Master of Science in Industrial Engineering (MSIE)


Construction Management

Document Type



The objective of this study was to document the changes in posture and the number of wrist and forearm repetitions among violin/viola players during an experiment session to attempt to understand the development of musculoskeletal disorders. Also, the perception of discomfort and pain felt by the violin/viola players in the past and the number that had been diagnosed with a disorder was documented. Finally, possible correlations were calculated between pain/discomfort with variables like the number of years playing the violin, hours of practice/day, frequency of pain, gender, and dominant hand and among different pain/discomfort variables (pain/discomfort before the experiment, after the experiment and the change in pain/discomfort throughout the experiment) and ultimately possible relationships were determined between posture and repetition with pain/discomfort. Playing a musical instrument places the highest of demands on the musculoskeletal system of musicians and is considered one of the most complex tasks the human body can perform (Steinmetz, Seidel, & Muche, 2010). This places musicians at a high risk for the development of musculoskeletal disorders. Studies have shown how musicians are at high risk for developing PRMDs ranging in prevalence from approximately 30% to almost 90% (Zaza, 1998). These high statistics was the rationale for using musicians as the focus group. This study’s population was violin/viola players (students and professionals) above the age of 18. Electrogoniometers were used to measure the postural changes and the software used with the equipment provided a count of the repetitions. The independent variables accounted for pain and discomfort while the dependent variables accounted for the demographics as well as posture and repetition. Descriptive statistics were computed for the postural changes and averages for the number of repetitions. Left Radial, Left Flexion and Left Supination displayed the most extreme postural changes, while the right hand repetitions in the radial/ulnar plane had the highest number of repetitions. Ratings for the level of pain/discomfort were averaged and a paired t-test showed that there was a significant difference between the level of pain before and after the experiment session. Correlation analyses confirmed that extreme postures of the left hand and high number of repetitions on the right hand are associated with a higher change in discomfort. Finally, predictors in the regression models for the number of pain days in a year, the level of discomfort after the experiment and the change in discomfort included repetitions of the right hand in radial/ulnar plane and gender indicating that repetitive motions and being a female could lead to increased discomfort. Future research should focus on other physical risk factors (i.e. force) as well as psychosocial factors. Future studies could also look at the differences in postural changes and repetition between genders as well as differences in how forces are applied. Other studies could focus on the difference in how both genders report pain/discomfort and which are the most affected body parts. Studies can also attempt to document postural changes in different instrument cohorts to determine which instrument could lead to higher displacements, or which postures cause more strain. In summary, this study helped conclude that more extreme postural deviations, higher number of repetitions, more hours of practice per day are and even shorter periods of practice can lead to an increase in discomfort or pain.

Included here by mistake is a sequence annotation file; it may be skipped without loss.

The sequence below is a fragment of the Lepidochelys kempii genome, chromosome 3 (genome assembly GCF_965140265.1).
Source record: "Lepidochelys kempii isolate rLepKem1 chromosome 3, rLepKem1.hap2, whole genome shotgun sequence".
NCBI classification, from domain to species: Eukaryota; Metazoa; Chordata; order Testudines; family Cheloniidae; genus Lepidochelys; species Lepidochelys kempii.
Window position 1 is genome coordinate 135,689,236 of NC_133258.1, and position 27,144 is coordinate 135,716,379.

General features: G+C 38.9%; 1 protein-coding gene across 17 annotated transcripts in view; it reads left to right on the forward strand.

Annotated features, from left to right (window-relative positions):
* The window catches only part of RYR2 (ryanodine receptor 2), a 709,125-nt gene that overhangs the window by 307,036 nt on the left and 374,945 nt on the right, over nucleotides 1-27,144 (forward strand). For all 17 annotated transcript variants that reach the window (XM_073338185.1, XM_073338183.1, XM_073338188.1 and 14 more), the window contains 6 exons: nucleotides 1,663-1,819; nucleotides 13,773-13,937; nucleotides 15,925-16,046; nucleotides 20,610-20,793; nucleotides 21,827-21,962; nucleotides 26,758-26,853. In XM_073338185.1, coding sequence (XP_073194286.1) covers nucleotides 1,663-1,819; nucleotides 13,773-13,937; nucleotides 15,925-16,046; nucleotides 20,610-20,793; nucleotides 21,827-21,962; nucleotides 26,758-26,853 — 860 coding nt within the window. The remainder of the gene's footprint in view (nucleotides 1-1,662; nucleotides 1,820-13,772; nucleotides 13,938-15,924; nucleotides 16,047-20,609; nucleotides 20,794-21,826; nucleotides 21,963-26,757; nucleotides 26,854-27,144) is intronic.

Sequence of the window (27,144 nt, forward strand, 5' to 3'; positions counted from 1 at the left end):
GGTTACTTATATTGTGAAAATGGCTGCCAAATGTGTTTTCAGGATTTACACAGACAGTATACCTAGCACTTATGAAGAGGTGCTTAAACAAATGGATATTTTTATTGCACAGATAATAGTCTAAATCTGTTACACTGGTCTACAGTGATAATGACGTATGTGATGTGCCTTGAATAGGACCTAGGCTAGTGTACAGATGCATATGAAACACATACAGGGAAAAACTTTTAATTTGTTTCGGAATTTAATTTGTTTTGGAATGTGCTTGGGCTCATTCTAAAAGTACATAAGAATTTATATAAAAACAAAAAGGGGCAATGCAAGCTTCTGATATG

Document Availability at the Time of Submission

Release the entire work immediately for access worldwide.

Committee Chair

Ikuma, Laura